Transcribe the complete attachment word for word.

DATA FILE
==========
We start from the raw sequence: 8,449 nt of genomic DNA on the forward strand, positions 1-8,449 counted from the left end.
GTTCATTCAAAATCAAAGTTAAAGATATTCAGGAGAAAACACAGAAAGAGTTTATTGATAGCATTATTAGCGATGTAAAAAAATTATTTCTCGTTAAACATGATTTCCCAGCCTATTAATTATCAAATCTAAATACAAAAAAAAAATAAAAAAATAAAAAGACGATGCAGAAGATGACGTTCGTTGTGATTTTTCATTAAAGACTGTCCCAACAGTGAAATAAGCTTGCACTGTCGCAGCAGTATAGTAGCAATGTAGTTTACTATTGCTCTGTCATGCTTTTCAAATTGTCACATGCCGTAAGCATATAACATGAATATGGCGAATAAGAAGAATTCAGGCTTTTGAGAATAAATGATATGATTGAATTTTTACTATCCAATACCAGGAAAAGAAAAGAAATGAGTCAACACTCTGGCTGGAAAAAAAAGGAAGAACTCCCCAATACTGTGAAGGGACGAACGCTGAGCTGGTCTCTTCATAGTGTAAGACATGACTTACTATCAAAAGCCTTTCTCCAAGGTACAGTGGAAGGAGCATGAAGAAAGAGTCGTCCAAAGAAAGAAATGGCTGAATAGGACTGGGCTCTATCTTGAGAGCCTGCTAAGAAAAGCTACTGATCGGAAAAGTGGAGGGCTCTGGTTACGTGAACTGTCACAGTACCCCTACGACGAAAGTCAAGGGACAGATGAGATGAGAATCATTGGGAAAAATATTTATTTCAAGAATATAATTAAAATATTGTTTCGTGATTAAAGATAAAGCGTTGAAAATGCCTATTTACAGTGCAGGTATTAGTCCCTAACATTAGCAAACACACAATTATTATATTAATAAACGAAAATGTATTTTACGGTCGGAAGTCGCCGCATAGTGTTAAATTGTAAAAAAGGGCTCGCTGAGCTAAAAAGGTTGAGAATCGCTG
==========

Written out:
We start from the raw sequence: 8,449 nt of genomic DNA on the forward strand, positions 1-8,449 counted from the left end.
GTTCATTCAAAATCAAAGTTAAAGATATTCAGGAGAAAACACAGAAAGAGTTTATTGATAGCATTATTAGCGATGTAAAAAAATTATTTCTCGTTAAACATGATTTCCCAGCCTATTAATTATCAAATCTAAATACAAAAAAAAAATAAAAAAATAAAAAGACGATGCAGAAGATGACGTTCGTTGTGATTTTTCATTAAAGACTGTCCCAACAGTGAAATAAGCTTGCACTGTCGCAGCAGTATAGTAGCAATGTAGTTTACTATTGCTCTGTCATGCTTTTCAAATTGTCACATGCCGTAAGCATATAACATGAATATGGCGAATAAGAAGAATTCAGGCTTTTGAGAATAAATGATATGATTGAATTTTTACTATCCAATACCAGGAAAAGAAAAGAAATGAGTCAACACTCTGGCTGGAAAAAAAAGGAAGAACTCCCCAATACTGTGAAGGGACGAACGCTGAGCTGGTCTCTTCATAGTGTAAGACATGACTTACTATCAAAAGCCTTTCTCCAAGGTACAGTGGAAGGAGCATGAAGAAAGAGTCGTCCAAAGAAAGAAATGGCTGAATAGGACTGGGCTCTATCTTGAGAGCCTGCTAAGAAAAGCTACTGATCGGAAAAGTGGAGGGCTCTGGTTACGTGAACTGTCACAGTACCCCTACGACGAAAGTCAAGGGACAGATGAGATGAGAATCATTGGGAAAAATATTTATTTCAAGAATATAATTAAAATATTGTTTCGTGATTAAAGATAAAGCGTTGAAAATGCCTATTTACAGTGCAGGTATTAGTCCCTAACATTAGCAAACACACAATTATTATATTAATAAACGAAAATGTATTTTACGGTCGGAAGTCGCCGCATAGTGTTAAATTGTAAAAAAGGGCTCGCTGAGCTAAAAAGGTTGAGAATCGCTG